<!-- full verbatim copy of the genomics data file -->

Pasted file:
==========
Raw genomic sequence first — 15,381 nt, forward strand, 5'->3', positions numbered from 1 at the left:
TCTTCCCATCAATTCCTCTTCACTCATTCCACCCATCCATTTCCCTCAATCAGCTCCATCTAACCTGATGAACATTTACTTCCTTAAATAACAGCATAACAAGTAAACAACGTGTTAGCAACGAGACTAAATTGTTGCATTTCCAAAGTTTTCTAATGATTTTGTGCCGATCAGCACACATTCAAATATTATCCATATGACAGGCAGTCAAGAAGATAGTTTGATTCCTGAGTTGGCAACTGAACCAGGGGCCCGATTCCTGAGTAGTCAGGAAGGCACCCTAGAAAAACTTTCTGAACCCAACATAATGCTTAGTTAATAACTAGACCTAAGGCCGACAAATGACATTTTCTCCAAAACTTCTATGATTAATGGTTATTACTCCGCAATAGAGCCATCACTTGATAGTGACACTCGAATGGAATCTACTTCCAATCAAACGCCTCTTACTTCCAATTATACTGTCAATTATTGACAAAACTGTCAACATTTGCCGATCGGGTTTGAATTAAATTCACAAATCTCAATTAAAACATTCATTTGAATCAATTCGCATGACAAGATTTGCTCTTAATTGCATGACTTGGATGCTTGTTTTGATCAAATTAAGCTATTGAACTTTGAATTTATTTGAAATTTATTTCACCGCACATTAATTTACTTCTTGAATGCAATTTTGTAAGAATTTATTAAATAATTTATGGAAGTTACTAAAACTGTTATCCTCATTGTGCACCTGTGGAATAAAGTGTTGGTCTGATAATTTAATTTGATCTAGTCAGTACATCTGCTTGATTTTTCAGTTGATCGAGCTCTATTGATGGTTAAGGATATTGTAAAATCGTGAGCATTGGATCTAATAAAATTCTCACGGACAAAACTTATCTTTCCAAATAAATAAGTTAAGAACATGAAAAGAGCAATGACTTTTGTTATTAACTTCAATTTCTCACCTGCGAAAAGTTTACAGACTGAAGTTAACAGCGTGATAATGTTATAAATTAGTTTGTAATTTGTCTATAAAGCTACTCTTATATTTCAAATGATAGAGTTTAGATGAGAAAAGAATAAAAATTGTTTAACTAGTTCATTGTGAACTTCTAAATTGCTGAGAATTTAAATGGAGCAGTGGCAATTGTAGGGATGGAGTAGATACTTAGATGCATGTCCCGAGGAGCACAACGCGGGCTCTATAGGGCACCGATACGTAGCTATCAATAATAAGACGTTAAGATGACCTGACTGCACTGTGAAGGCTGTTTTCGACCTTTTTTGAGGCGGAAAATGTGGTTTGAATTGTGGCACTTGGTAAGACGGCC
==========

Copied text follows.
Raw genomic sequence first — 15,381 nt, forward strand, 5'->3', positions numbered from 1 at the left:
TCTTCCCATCAATTCCTCTTCACTCATTCCACCCATCCATTTCCCTCAATCAGCTCCATCTAACCTGATGAACATTTACTTCCTTAAATAACAGCATAACAAGTAAACAACGTGTTAGCAACGAGACTAAATTGTTGCATTTCCAAAGTTTTCTAATGATTTTGTGCCGATCAGCACACATTCAAATATTATCCATATGACAGGCAGTCAAGAAGATAGTTTGATTCCTGAGTTGGCAACTGAACCAGGGGCCCGATTCCTGAGTAGTCAGGAAGGCACCCTAGAAAAACTTTCTGAACCCAACATAATGCTTAGTTAATAACTAGACCTAAGGCCGACAAATGACATTTTCTCCAAAACTTCTATGATTAATGGTTATTACTCCGCAATAGAGCCATCACTTGATAGTGACACTCGAATGGAATCTACTTCCAATCAAACGCCTCTTACTTCCAATTATACTGTCAATTATTGACAAAACTGTCAACATTTGCCGATCGGGTTTGAATTAAATTCACAAATCTCAATTAAAACATTCATTTGAATCAATTCGCATGACAAGATTTGCTCTTAATTGCATGACTTGGATGCTTGTTTTGATCAAATTAAGCTATTGAACTTTGAATTTATTTGAAATTTATTTCACCGCACATTAATTTACTTCTTGAATGCAATTTTGTAAGAATTTATTAAATAATTTATGGAAGTTACTAAAACTGTTATCCTCATTGTGCACCTGTGGAATAAAGTGTTGGTCTGATAATTTAATTTGATCTAGTCAGTACATCTGCTTGATTTTTCAGTTGATCGAGCTCTATTGATGGTTAAGGATATTGTAAAATCGTGAGCATTGGATCTAATAAAATTCTCACGGACAAAACTTATCTTTCCAAATAAATAAGTTAAGAACATGAAAAGAGCAATGACTTTTGTTATTAACTTCAATTTCTCACCTGCGAAAAGTTTACAGACTGAAGTTAACAGCGTGATAATGTTATAAATTAGTTTGTAATTTGTCTATAAAGCTACTCTTATATTTCAAATGATAGAGTTTAGATGAGAAAAGAATAAAAATTGTTTAACTAGTTCATTGTGAACTTCTAAATTGCTGAGAATTTAAATGGAGCAGTGGCAATTGTAGGGATGGAGTAGATACTTAGATGCATGTCCCGAGGAGCACAACGCGGGCTCTATAGGGCACCGATACGTAGCTATCAATAATAAGACGTTAAGATGACCTGACTGCACTGTGAAGGCTGTTTTCGACCTTTTTTGAGGCGGAAAATGTGGTTTGAATTGTGGCACTTGGTAAGACGGCC